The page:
If you are subscribed to my free monthly newsletter then last week you would have received my thoughts on George Eustice’s environment speech – there were good bits and less good bits.
The most worrying looking bit was the announcement that DEFRA was going to fiddle about with the Habitats Regulations now that we are Brexitted. And this issue will be like a small microcosm of Brexit itself – some will tell you that it is going to make your life much better, others that you will suffer enormously, and at this stage either is possible. But which do you think is more likely? Wildlife and Countryside Link is clearly worried about the potential, I’d guess likelihood, that protection for wildlife will be reduced – see here. How many of you have already switched off because this sounds a bit dull? Well, OK, but when you find that your favourite wildlife sites are less protected from built development and other threats it might be too late to show an interest. This is what we have NGOs for – let’s hope they monitor things very carefully and then engage the public in fighting any retrograde proposals.
I’m tempted not to tell you anything about the good things in Eustice’s speech because when we hear there are good things and bad things I think our minds play this stupid trick on us, and tell us that there is good and bad and that therefore they cancel out – they rarely do! Vlad the Impaler (only, I read, the third most evil man in history) and Gautama Buddha (generally regarded, I feel , as a good person) were both, I am pretty sure, a mixture of good and bad but that doesn’t mean that the two aspects of their characters were of equal measure. So it is with government announcements – just because speech writers and political advisors have worked very hard to make it look as though there are good things and bad things it doesn’t mean that the measures announced in the speech are neutral overall – they never are, but it takes a while to discover the relative proportions.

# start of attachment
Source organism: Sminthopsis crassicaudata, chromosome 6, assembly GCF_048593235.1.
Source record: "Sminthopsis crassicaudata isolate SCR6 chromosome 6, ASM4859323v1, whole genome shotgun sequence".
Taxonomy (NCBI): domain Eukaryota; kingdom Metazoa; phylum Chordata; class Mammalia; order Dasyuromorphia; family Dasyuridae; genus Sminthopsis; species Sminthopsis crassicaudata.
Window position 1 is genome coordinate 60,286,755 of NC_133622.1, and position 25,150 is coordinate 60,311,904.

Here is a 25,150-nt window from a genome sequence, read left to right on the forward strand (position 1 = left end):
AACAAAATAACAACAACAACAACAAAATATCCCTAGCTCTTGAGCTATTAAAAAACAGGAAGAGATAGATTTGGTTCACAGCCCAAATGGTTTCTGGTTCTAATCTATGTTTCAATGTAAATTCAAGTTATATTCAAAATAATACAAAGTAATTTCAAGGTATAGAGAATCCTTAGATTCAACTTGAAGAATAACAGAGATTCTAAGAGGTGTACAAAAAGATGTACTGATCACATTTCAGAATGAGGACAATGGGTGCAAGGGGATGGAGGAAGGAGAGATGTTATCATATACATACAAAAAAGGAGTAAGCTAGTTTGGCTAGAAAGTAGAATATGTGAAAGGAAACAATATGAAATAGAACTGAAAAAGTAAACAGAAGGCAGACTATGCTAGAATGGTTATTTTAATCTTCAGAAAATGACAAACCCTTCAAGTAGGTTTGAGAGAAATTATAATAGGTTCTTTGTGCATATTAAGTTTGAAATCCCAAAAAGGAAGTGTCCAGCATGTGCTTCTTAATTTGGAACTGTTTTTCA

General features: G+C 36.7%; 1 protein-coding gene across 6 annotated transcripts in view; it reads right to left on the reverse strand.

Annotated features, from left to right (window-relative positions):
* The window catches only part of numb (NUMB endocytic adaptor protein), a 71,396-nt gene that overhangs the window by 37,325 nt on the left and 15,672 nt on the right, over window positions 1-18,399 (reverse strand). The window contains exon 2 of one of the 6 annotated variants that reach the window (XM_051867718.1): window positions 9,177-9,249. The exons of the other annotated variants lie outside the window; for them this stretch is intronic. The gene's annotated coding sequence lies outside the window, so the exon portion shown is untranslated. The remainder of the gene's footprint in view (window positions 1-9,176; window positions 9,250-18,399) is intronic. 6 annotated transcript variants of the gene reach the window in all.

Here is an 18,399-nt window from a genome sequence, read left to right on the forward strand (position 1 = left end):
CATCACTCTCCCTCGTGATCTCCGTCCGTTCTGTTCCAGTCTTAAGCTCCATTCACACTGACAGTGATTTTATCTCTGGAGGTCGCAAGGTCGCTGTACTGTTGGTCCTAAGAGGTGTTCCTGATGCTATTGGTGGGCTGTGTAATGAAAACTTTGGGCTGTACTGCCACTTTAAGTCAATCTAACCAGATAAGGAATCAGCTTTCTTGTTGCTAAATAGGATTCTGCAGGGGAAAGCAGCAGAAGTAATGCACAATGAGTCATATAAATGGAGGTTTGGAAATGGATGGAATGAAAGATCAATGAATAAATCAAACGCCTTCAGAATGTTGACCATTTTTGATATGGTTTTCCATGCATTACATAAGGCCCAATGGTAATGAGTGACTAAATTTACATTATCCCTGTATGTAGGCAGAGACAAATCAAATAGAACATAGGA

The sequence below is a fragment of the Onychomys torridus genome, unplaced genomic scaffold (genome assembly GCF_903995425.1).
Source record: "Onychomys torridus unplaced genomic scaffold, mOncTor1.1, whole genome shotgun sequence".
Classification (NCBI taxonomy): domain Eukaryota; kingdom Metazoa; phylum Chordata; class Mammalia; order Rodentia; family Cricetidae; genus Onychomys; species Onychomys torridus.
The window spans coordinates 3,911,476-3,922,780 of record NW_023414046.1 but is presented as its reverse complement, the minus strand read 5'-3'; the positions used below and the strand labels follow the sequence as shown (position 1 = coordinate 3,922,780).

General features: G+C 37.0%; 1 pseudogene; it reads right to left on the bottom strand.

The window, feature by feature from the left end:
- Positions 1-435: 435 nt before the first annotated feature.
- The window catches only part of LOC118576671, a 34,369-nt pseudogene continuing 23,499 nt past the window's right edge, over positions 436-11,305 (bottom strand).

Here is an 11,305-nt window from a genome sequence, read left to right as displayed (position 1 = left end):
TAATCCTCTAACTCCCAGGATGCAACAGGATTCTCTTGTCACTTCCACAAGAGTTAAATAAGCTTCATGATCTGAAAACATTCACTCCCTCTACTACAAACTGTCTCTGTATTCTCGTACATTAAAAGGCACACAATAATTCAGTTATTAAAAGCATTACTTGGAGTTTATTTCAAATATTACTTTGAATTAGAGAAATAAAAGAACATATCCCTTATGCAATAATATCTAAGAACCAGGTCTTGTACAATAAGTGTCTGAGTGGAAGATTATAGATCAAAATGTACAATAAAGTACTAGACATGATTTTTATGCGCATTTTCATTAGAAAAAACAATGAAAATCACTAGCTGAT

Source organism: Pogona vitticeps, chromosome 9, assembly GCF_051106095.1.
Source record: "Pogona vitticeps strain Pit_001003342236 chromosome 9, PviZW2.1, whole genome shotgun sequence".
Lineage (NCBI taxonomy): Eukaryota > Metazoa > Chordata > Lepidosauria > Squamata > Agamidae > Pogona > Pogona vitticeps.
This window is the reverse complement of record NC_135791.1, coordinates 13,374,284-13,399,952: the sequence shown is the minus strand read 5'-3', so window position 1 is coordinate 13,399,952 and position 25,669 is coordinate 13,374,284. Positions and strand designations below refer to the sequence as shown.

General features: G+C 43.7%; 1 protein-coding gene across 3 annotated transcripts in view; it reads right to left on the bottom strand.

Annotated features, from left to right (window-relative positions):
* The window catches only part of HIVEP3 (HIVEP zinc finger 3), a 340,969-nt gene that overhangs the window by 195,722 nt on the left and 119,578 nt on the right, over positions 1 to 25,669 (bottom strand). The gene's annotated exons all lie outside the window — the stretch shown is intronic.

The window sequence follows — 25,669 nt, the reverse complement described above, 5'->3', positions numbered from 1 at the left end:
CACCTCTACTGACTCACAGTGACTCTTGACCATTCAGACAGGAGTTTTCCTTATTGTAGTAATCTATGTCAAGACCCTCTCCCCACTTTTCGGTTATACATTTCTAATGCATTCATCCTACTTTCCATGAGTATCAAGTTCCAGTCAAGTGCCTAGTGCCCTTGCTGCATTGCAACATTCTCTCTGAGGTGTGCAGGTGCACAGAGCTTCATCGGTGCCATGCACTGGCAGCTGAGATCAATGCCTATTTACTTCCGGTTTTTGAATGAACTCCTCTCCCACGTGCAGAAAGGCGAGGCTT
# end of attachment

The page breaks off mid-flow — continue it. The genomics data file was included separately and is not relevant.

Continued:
But I will tell you that the announcement that the Environment Bill will have a binding target for recovery of biodiversity is a good thing. But for it to be the best thing and stand any chance at all of being a bigger good than the Habs Regs fiddling will be bad, there is an awful lot of work to be done – again, mostly by NGOs. But you can do your bit by continuing to promote the petition calling for that binding target to be enshrined in the bill. Yes, government has said it’ll do something along those lines but another 100,000 signatures on any petition increases its clout. The #stateofnature petition has moved on to 180,000+ signatures which is good. But 280,000 would be better. I expect you have signed already, but just in case, please sign – click here.